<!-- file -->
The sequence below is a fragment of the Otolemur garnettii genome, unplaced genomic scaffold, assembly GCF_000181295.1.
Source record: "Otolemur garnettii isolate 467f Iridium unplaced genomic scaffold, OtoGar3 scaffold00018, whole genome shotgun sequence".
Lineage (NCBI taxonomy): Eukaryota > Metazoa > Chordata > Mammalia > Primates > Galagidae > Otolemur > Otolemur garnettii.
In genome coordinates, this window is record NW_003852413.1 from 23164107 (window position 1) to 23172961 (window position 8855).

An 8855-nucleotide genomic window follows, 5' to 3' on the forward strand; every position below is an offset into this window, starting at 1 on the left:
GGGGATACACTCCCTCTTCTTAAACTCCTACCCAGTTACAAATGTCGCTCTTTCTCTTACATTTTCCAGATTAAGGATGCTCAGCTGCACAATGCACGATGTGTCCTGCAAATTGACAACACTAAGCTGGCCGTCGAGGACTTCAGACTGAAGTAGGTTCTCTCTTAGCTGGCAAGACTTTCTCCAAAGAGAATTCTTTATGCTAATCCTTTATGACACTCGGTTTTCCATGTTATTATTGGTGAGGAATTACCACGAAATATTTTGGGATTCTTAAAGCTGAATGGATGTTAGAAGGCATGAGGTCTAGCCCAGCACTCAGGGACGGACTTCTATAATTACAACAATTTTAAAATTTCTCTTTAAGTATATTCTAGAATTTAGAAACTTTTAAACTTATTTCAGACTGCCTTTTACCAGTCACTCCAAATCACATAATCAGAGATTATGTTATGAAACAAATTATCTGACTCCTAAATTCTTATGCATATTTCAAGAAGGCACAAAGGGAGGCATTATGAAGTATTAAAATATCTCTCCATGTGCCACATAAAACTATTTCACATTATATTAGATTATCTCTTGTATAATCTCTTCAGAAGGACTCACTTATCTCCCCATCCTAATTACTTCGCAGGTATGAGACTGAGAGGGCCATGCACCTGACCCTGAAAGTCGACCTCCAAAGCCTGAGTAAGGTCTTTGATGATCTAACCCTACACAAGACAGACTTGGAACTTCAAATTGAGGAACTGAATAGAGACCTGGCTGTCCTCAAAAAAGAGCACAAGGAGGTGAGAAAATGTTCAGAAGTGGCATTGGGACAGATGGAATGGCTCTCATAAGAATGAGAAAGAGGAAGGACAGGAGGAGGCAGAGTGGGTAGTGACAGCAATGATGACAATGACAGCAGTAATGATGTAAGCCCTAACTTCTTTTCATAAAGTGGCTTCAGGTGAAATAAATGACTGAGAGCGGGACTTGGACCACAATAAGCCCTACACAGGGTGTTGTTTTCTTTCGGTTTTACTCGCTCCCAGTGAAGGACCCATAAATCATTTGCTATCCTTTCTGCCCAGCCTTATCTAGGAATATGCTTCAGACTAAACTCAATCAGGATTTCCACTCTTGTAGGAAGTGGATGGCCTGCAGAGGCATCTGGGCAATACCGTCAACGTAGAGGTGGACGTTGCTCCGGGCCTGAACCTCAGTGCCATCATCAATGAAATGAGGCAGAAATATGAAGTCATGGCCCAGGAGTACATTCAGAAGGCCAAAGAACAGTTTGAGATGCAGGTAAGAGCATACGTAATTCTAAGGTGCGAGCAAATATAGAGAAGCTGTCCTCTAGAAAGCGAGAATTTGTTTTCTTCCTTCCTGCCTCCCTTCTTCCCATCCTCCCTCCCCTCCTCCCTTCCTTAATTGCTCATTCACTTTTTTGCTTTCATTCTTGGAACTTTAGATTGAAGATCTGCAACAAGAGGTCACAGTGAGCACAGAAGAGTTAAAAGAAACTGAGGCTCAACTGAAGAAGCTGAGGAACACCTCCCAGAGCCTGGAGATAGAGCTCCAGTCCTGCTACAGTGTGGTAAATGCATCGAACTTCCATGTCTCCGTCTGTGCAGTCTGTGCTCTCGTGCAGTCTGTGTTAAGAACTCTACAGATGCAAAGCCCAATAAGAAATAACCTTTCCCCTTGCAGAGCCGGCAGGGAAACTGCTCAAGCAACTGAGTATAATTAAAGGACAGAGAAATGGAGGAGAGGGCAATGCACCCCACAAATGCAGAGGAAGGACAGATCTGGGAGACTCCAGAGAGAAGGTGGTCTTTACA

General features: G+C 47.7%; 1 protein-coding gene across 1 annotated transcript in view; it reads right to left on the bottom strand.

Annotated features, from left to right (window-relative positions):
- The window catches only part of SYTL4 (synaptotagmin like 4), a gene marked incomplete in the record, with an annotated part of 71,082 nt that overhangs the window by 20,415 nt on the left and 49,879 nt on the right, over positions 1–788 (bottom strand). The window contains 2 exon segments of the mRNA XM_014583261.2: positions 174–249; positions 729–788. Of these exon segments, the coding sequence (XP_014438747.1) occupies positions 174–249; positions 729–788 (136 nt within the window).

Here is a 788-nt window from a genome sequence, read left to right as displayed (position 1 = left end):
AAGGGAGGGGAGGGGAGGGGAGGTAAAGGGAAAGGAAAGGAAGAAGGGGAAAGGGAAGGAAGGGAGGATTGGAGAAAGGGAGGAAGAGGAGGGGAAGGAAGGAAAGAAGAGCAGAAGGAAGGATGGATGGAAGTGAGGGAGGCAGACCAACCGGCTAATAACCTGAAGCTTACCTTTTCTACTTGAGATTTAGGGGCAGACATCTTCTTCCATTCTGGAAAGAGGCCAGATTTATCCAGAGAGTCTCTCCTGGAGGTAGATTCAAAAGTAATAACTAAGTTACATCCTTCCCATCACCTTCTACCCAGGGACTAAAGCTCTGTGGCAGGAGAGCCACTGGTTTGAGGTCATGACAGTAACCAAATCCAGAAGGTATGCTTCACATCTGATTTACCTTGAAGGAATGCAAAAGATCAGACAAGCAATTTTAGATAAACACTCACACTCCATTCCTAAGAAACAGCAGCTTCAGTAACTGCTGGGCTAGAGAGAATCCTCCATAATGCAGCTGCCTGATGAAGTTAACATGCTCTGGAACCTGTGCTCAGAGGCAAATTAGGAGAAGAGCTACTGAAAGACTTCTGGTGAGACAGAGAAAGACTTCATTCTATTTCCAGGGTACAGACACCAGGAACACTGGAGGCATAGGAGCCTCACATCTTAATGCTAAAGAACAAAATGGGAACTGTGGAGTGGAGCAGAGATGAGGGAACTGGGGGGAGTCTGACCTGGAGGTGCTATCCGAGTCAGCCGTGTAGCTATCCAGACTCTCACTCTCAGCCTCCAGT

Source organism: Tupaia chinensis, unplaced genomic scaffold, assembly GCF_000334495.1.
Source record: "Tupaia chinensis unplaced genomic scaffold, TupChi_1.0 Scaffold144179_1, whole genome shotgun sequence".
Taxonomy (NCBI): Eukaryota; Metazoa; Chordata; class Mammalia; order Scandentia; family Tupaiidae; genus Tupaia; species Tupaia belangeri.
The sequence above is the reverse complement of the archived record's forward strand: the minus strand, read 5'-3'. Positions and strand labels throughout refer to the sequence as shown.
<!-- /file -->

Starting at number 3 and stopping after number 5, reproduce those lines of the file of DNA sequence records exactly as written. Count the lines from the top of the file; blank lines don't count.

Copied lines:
Lineage (NCBI taxonomy): Eukaryota > Metazoa > Chordata > Mammalia > Primates > Galagidae > Otolemur > Otolemur garnettii.
In genome coordinates, this window is record NW_003852413.1 from 23164107 (window position 1) to 23172961 (window position 8855).

An 8855-nucleotide genomic window follows, 5' to 3' on the forward strand; every position below is an offset into this window, starting at 1 on the left: